Not a particularly satisfying year, tally-wise. Nowhere near the century goal, alas! But read great stuff. Today I'm abed with a fever and sniffles, which gave me time to add to the total.
Again with the NYRB press! Patrick McGrath, himself a worthy crafter of spooky fictions, has assembled a fine selection of Daphne Du Maurier's uncanny and uncannily good tales. A couple vacationing in Venice are visited by the apparition of their own dead daughter. A woman with failing vision has it surgically corrected, only to discover it best not to see too well after all. Our fine feathered friends run amuck and only those most prepared will weather the storm. A mountaineer loses his wife to a climb, but not at all in the typical manner.
Du Maurier's stories are quite good--I'd rank them near my favorites (M.R. James, Ramsey Campbell). The characters are charming, the plots are intriguing, the prose is of rare quality for gothic fiction. Often there is great humor and irony, and an occasional bit of sexiness thrown in for good measure. I'll seek out more.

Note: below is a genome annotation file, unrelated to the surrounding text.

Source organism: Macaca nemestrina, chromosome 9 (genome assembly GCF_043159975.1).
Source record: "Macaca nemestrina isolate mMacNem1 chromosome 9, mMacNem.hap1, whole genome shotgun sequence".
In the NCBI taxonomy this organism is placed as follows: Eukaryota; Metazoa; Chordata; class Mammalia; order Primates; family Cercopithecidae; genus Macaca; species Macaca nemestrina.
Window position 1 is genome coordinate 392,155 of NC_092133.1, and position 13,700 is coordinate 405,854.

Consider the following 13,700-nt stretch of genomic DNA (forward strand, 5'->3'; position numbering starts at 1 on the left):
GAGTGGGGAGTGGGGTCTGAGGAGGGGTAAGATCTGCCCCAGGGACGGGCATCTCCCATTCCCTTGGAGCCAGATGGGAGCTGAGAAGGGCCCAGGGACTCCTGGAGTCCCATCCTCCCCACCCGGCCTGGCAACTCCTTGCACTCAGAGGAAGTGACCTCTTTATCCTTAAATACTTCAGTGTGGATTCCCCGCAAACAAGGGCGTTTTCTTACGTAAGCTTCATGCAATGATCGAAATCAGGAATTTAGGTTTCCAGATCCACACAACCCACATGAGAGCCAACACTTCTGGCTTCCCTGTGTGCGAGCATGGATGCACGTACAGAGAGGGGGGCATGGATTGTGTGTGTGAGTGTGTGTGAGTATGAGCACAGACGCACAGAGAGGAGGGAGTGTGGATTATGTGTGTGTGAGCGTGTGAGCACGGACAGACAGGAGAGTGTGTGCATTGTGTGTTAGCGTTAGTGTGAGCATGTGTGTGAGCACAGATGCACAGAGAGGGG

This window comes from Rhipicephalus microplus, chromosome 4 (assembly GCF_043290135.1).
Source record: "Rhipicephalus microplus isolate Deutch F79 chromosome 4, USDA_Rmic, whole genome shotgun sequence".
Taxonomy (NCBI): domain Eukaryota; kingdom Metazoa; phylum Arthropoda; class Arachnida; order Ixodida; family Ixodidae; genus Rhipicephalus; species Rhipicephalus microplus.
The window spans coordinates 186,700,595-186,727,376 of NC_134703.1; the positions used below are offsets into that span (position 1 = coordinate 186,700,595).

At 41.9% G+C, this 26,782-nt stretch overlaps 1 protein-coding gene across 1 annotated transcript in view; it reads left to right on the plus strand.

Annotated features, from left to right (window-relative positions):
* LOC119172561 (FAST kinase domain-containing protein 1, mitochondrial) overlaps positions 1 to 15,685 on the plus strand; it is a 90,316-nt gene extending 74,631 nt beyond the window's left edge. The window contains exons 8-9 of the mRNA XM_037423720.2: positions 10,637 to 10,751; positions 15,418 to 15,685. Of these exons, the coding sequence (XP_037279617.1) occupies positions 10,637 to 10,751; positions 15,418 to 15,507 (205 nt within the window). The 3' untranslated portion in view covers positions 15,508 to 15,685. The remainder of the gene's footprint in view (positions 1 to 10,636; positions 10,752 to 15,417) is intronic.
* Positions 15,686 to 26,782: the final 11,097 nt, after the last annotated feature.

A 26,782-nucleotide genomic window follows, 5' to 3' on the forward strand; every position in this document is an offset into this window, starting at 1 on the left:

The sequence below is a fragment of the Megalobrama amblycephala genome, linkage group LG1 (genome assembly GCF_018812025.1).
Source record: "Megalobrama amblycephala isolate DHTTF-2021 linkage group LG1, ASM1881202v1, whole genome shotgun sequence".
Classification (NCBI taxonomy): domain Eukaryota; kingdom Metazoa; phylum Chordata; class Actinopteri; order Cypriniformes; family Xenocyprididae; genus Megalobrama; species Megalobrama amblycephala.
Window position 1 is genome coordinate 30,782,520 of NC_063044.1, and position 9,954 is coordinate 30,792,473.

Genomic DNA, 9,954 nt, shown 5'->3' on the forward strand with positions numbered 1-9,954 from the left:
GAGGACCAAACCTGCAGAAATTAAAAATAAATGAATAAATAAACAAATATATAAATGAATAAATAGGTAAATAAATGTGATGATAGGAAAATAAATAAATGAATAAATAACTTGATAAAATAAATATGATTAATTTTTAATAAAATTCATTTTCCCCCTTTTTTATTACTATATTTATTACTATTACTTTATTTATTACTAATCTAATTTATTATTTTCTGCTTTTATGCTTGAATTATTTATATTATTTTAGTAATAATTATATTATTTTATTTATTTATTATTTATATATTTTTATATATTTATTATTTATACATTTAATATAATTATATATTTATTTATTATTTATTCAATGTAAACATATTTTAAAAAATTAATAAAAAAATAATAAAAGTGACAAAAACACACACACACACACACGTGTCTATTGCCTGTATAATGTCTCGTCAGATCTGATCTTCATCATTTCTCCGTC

I'd had the idea from decades-old college courses that Boethius was a Christian philosopher. Not in this slim volume! Facing execution by Theodoric, Boethius takes consolation in the Perennial Philosophy: everything is always all right. Once you see past the vale and cease dwelling on the plane of duality you have achieved all which needs achieving, because you are, like everyone else, God.
Of course Boethius merely faced execution and torture; he never faced a B'more City middle school.
I've read many of these Discoveries pocket-size books. This one is worthy as an introduction to alchemy and its study through the millenia. The illustrations are alone worth the price of the book, especially since I got it for $3 at Daedalus.